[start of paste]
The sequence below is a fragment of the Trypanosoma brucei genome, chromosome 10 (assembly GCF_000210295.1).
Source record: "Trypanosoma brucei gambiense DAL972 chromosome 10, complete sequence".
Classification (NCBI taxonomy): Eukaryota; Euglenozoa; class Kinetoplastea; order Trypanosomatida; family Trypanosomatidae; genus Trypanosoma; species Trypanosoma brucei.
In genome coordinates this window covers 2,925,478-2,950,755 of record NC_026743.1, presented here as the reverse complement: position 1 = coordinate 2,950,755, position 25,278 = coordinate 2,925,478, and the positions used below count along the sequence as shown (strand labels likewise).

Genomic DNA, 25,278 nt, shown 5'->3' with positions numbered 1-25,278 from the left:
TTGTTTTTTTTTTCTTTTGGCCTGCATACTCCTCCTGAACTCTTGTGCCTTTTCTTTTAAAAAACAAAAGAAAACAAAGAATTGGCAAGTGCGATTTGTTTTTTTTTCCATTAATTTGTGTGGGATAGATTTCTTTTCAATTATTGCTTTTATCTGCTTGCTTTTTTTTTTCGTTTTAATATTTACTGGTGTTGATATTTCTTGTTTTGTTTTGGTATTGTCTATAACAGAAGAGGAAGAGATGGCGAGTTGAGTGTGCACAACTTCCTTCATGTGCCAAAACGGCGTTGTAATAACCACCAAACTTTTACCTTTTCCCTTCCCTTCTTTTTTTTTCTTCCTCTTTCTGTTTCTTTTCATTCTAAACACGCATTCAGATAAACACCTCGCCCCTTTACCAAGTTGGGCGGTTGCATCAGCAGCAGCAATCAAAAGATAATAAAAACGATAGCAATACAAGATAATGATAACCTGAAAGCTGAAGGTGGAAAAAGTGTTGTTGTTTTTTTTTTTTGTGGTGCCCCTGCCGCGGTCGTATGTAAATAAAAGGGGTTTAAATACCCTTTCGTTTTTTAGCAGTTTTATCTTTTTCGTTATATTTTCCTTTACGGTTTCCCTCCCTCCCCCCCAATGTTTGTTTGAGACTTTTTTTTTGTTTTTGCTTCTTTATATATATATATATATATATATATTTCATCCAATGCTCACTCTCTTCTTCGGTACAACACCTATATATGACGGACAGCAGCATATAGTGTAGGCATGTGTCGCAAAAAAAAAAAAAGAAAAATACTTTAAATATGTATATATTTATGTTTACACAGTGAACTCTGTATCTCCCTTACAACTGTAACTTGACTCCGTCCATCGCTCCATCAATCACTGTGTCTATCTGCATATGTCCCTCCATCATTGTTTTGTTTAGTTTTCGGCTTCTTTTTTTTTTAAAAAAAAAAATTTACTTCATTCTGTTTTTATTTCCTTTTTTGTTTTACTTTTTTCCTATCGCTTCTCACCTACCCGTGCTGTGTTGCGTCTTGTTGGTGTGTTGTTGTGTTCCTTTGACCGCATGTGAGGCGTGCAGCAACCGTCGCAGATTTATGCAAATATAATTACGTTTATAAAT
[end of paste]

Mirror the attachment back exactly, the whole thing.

The sequence below is a fragment of the Trypanosoma brucei genome, chromosome 10 (assembly GCF_000210295.1).
Source record: "Trypanosoma brucei gambiense DAL972 chromosome 10, complete sequence".
Classification (NCBI taxonomy): Eukaryota; Euglenozoa; class Kinetoplastea; order Trypanosomatida; family Trypanosomatidae; genus Trypanosoma; species Trypanosoma brucei.
In genome coordinates this window covers 2,925,478-2,950,755 of record NC_026743.1, presented here as the reverse complement: position 1 = coordinate 2,950,755, position 25,278 = coordinate 2,925,478, and the positions used below count along the sequence as shown (strand labels likewise).

Genomic DNA, 25,278 nt, shown 5'->3' with positions numbered 1-25,278 from the left:
TTGTTTTTTTTTTCTTTTGGCCTGCATACTCCTCCTGAACTCTTGTGCCTTTTCTTTTAAAAAACAAAAGAAAACAAAGAATTGGCAAGTGCGATTTGTTTTTTTTTCCATTAATTTGTGTGGGATAGATTTCTTTTCAATTATTGCTTTTATCTGCTTGCTTTTTTTTTTCGTTTTAATATTTACTGGTGTTGATATTTCTTGTTTTGTTTTGGTATTGTCTATAACAGAAGAGGAAGAGATGGCGAGTTGAGTGTGCACAACTTCCTTCATGTGCCAAAACGGCGTTGTAATAACCACCAAACTTTTACCTTTTCCCTTCCCTTCTTTTTTTTTCTTCCTCTTTCTGTTTCTTTTCATTCTAAACACGCATTCAGATAAACACCTCGCCCCTTTACCAAGTTGGGCGGTTGCATCAGCAGCAGCAATCAAAAGATAATAAAAACGATAGCAATACAAGATAATGATAACCTGAAAGCTGAAGGTGGAAAAAGTGTTGTTGTTTTTTTTTTTTGTGGTGCCCCTGCCGCGGTCGTATGTAAATAAAAGGGGTTTAAATACCCTTTCGTTTTTTAGCAGTTTTATCTTTTTCGTTATATTTTCCTTTACGGTTTCCCTCCCTCCCCCCCAATGTTTGTTTGAGACTTTTTTTTTGTTTTTGCTTCTTTATATATATATATATATATATATATTTCATCCAATGCTCACTCTCTTCTTCGGTACAACACCTATATATGACGGACAGCAGCATATAGTGTAGGCATGTGTCGCAAAAAAAAAAAAAGAAAAATACTTTAAATATGTATATATTTATGTTTACACAGTGAACTCTGTATCTCCCTTACAACTGTAACTTGACTCCGTCCATCGCTCCATCAATCACTGTGTCTATCTGCATATGTCCCTCCATCATTGTTTTGTTTAGTTTTCGGCTTCTTTTTTTTTTAAAAAAAAAAATTTACTTCATTCTGTTTTTATTTCCTTTTTTGTTTTACTTTTTTCCTATCGCTTCTCACCTACCCGTGCTGTGTTGCGTCTTGTTGGTGTGTTGTTGTGTTCCTTTGACCGCATGTGAGGCGTGCAGCAACCGTCGCAGATTTATGCAAATATAATTACGTTTATAAAT